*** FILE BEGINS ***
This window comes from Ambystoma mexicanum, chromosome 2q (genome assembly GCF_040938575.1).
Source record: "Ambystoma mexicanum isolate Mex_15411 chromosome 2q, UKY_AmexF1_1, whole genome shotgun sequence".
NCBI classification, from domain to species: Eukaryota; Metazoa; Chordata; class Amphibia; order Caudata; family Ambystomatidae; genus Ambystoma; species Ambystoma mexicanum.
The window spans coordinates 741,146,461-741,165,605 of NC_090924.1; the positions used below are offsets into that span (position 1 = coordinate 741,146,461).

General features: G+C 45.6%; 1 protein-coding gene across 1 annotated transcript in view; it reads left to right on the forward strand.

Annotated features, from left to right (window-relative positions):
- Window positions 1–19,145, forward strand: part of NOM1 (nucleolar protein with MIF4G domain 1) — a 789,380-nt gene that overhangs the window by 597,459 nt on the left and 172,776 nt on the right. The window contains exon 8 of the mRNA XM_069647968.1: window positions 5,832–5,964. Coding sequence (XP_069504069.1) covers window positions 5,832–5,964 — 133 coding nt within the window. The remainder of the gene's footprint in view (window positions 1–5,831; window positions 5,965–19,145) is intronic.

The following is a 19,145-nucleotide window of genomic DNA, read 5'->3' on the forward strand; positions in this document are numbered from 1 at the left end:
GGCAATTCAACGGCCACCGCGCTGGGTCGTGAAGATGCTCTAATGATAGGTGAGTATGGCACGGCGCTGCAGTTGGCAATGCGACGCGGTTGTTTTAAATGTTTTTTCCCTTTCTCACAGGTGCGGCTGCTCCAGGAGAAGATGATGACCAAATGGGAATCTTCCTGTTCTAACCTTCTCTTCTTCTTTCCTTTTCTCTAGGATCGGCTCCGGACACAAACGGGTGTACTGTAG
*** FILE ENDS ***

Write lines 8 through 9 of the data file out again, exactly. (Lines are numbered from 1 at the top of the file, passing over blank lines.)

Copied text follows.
The following is a 19,145-nucleotide window of genomic DNA, read 5'->3' on the forward strand; positions in this document are numbered from 1 at the left end:
GGCAATTCAACGGCCACCGCGCTGGGTCGTGAAGATGCTCTAATGATAGGTGAGTATGGCACGGCGCTGCAGTTGGCAATGCGACGCGGTTGTTTTAAATGTTTTTTCCCTTTCTCACAGGTGCGGCTGCTCCAGGAGAAGATGATGACCAAATGGGAATCTTCCTGTTCTAACCTTCTCTTCTTCTTTCCTTTTCTCTAGGATCGGCTCCGGACACAAACGGGTGTACTGTAG